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Tuesday, 4 January 2011

Chiswick House: Part Two


As I sauntered through the Burlington Lane Gate into the park of Chiswick House I found myself humming the Edwardian music hall number:” I'm Burlington Bertie I rise at ten thirty and saunter along like a toff, I walk down the Strand with my gloves on my hand, then I walk down again with them off.” Poor Burlington Bertie was, unlike his illustrious namesake Robert, 3rd Earl of Burlington, a poverty stricken would-be dandy, who still appreciated the good life and fine dining, even if he couldn’t afford to actually indulge in it. Nowadays, my lifestyle is increasingly more Bertie than Earl of B. Nonetheless, like Bertie I like to go to the grand mansions of the toffs even if, as in the case of the Earl of Burlington, they have long since decamped.

The first object that came into sight was a stone obelisk into the base of which an ancient Grecian carving in marble of two figures had been inserted. The original, which once belonged to the Earl of Arundel, is now kept within the house itself and the version by the gate is a modern replica. Though I did not know it at the time the Burlington Lane Gate marks the start of the so-called Patte d'oie or 'foot of the goose'. In other words a series of walks radiate outwards from this point. I chose the pathway that led to the ‘river’, although in reality the latter is simply an artificial lake formed from the former Bollo Brook stream.     

My first view of the house was partially obscured by a magnificent golden leafed tree. Not being an arborist I have no idea what species the tree was. 

As I got closer, I could spy the dome and portico arising from behind rather nondescript hedging. In a drawing of the house dating from 1733 I noticed that the hedging had originally been a small avenue of trees and that statues stood on the three now empty plinths on the roof of the portico.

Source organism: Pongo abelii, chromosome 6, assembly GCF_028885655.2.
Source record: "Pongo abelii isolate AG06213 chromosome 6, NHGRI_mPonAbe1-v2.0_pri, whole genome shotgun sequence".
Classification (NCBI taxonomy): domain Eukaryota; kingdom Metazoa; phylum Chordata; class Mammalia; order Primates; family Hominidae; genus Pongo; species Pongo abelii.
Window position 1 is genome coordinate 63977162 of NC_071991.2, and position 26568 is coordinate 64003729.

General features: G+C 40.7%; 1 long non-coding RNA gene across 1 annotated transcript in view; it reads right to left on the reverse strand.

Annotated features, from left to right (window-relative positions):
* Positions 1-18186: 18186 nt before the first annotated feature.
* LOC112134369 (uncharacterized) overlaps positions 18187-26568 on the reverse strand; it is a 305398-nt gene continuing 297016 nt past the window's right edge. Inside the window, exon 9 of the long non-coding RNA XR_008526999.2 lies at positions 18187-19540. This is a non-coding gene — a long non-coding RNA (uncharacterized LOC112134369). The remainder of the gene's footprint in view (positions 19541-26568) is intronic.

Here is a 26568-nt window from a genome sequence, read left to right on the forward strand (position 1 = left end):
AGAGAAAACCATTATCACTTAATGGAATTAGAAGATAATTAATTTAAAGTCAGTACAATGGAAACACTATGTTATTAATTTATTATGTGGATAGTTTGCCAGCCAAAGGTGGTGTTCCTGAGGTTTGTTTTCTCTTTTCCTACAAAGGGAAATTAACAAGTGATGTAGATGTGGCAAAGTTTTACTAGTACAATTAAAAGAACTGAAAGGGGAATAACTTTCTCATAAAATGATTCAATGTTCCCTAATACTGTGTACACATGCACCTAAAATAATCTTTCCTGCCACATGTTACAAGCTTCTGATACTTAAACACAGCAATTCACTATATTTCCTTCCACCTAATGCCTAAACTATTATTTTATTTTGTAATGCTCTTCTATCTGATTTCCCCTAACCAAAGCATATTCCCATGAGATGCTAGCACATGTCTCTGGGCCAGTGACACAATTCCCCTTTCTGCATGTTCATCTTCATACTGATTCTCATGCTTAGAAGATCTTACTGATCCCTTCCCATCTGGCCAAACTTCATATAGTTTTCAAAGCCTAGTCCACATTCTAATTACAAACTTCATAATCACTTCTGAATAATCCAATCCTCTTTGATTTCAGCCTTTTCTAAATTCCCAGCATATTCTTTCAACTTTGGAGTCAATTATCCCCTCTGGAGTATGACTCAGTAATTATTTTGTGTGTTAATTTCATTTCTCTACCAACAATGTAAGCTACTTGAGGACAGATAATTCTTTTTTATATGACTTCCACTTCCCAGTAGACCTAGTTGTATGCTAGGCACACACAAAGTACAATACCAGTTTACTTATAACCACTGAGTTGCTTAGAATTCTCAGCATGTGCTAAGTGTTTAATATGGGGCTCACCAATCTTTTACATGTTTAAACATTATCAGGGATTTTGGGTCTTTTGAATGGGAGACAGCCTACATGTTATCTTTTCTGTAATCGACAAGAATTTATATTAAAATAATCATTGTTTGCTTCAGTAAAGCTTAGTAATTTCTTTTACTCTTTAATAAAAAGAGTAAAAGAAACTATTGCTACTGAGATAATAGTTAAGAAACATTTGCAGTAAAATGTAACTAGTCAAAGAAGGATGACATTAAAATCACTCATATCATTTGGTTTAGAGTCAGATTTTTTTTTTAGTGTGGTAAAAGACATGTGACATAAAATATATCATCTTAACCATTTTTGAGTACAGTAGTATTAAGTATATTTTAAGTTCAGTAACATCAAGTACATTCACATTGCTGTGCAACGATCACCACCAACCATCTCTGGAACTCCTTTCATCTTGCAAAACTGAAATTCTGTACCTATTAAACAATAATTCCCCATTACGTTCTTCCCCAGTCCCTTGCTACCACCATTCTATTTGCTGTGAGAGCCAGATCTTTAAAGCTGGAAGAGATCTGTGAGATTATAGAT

Having walked around the hedge I could now view the house in all its splendour: a truly magnificent sight. Before entering the house I walked around the exterior.


The staircases are flanked by statues of the Italian Renaissance architect Andrea Palladio, the inspiration behind Chiswick House and the early 17th century English architect Inigo Jones, whose own work at the Banqueting House in Whitehall and the Queen’s House at Greenwich had been heavily influenced in turn by the Venetian.
 Chiswick House sports some unusual looking chimneys modelled on those at Palladio’s Villa Rotonda at Vicenza. They proved to be completely impractical and had to be replaced with more conventional chimneys. When the house was being restored it was decided that Burlington’s designs should be reinstated as they would henceforth be merely decorative.

Around the side of the villa I came across the two-storey building in honey coloured stone that once linked Burlington’s villa with the Jacobean mansion. This building would make an elegant home in its own right.